Give us light rail scheme - not a green belt busway, say campaigners against GCP’s Cambridge South East Transport route
A new busway proposed by the Greater Cambridge Partnership would cut across the Gog Magog Hills potentially destroying large swathes of green belt land, say campaigners.
More than 200 people gathered to protest against the Cambridge South East Transport scheme, which will be discussed by the GCP’s joint assembly on Thursday (June 10).
Waving banners and placards, the group of residents organised by Stapleford Parish Council met last Thursday to highlight their opposition to the £130million busway.
They say a light rail route sited along the disused rail tracks of the former Haverhill railway line would be a much more sensible option than the new busway as it would “preserve the green belt land for the enjoyment of our grandchildren”. They are calling for the current scheme to be paused.
Stapleford Parish Council chair Cllr Howard Kettel said: “The protest was amazing. We were completely bowled over with the numbers who turned up – we ended up with more than 200 people coming. It was a fantastic atmosphere.
“This just shows there is a silent majority who are against ripping up our green belt and we haven’t been given the opportunity to voice those feelings.
“We have got a unique landscape which defines Cambridge. The Magog hills give a commanding view over Cambridge and it’s a remarkable view over the downs. All that is being sacrificed and not being valued. We believe these plans will be significantly damaging to that view and it’s an erosion to our green lung.
“What’s more, it’s obvious what will happen if this is approved. The fields will be truncated and will become uneconomic for farming and then there will be no planning obstacle to just filling in the space between the busway and our villages with housing.”
The GCP’s joint assembly will decide on Thursday whether to recommend the plans for approval at a meeting of its executive board next month.
South Cambridgeshire MP Anthony Browne has called for the scheme - and the Cambourne to Cambridge busway - to be paused, now that there is doubt over the future of Combined Authority proposals for a Cambridgeshire Autonomous Metro, which the busways would have fed into eventually.
The GCP’s preferred route for the Cambridge South East busway will start near the Cambridge Biomedical Campus and run parallel with the railway, before diverting to the east of Great Shelford and Stapleford and then crossing the River Granta and running east of Sawston.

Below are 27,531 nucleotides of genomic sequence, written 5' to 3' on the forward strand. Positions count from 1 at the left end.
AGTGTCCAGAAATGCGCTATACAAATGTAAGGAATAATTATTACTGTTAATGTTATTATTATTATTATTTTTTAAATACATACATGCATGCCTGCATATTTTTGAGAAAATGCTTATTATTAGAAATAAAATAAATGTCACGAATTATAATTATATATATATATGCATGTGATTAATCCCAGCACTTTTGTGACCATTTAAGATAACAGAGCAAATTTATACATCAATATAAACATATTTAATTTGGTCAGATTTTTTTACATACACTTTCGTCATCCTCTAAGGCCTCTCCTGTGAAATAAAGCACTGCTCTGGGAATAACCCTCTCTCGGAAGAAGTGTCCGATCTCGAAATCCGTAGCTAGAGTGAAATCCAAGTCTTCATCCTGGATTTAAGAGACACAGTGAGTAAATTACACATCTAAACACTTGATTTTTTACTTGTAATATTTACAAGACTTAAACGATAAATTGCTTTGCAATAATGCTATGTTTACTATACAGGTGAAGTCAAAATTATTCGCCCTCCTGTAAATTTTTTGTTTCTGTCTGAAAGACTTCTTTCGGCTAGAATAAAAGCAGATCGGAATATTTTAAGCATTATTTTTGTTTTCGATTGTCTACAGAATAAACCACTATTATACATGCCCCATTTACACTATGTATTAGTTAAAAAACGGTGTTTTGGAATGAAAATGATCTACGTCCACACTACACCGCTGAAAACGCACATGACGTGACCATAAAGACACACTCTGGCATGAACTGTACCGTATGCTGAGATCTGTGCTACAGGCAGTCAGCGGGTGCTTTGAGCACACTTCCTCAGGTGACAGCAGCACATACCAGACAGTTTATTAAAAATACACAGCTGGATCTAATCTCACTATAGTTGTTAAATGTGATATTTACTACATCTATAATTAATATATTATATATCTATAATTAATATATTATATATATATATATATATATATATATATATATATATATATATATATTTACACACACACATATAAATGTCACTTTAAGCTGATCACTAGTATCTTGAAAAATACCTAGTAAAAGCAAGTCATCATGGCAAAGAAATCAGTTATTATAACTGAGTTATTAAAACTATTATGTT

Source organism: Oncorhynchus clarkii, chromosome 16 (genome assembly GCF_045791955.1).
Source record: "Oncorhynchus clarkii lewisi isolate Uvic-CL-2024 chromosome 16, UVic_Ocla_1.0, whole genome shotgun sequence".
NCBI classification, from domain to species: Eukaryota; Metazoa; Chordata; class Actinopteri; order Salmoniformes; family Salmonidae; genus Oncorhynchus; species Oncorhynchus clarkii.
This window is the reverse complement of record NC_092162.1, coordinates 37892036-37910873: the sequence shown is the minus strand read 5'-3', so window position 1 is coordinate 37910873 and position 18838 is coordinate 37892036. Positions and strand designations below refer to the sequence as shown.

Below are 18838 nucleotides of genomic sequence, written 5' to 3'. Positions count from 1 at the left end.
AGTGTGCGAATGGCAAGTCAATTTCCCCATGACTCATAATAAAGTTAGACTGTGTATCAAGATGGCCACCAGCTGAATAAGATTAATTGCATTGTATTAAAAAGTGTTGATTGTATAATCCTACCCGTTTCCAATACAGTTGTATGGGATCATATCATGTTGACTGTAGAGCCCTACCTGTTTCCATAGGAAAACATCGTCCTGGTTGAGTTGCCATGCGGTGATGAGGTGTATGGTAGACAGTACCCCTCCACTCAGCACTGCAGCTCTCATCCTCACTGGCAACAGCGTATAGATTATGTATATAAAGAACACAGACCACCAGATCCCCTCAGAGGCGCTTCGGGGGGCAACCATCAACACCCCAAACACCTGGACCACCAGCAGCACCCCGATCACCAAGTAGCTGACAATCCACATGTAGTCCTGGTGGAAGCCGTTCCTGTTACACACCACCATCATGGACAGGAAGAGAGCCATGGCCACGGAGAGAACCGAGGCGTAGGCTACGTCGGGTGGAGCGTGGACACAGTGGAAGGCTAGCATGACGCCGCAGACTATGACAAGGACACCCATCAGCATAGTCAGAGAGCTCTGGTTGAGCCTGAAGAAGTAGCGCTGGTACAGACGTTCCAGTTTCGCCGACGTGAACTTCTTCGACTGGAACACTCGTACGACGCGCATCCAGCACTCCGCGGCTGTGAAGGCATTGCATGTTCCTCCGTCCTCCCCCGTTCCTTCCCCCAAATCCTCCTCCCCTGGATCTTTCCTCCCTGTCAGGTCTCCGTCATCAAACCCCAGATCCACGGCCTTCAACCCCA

The parish councils of Stapleford and Great Shelford commissioned an independent report in March to establish whether using the former Haverhill railway line as an alternative was technically possible after the GCP had ruled it out.
The report, produced by i-Transport, concluded the route was technically possible and disagreed with a number of the assumptions made by the GCP in reaching its conclusion.
A technical report in 2020 had found “alternative routes following the railway alignment would have lower benefits and higher costs”. But campaigners say the loss of green belt land and views has not been part of the GCP’s calculation.
Mr Kettle said: “The light rail route we suggest would actually serve more people than the chosen route because the chosen route bypasses the two villages and has a bus stop, which is over a kilometre away from the village centre. How many people will walk a kilometre to a bus stop when there is an existing number 57 bus that goes through our village? It doesn’t make sense. We haven’t seen any transparency in their model despite asking and we don’t believe it offers value for money.
“The busway they are proposing will be at full capacity from day one and they are not building in extra capacity to cope with the expanding Biomedical Campus. We believe the only way you build in capacity for that level of growth is to have a light rail system running parallel to the existing rail corridor.”
The campaigners want the GCP to “consider a truly integrated transport approach, not a silo approach which has to be a system scalable for growth”.
They also want the GCP to “demonstrate the economic case by monetising environmental factors including special landscapes”. They have urged the GCP to “choose sustainability over a carbon intensive bus-road and 2,000-space car park which undermines existing public transport”.
Subject to approval the busway is planned to open in 2025.
A GCP spokesperson said the project was developed in line with government guidelines and there had been three public consultations.
“The scheme will provide rapid and reliable journeys on a dedicated public transport route and active travel links for cycling and walking – improving air quality and providing better journeys for people travelling from the south east to the city or their place of work.
“Rail-based alternatives, including light rail, were considered but are more expensive, inflexible and would not be able to provide the level of connectivity needed to serve major new developments in the area.”
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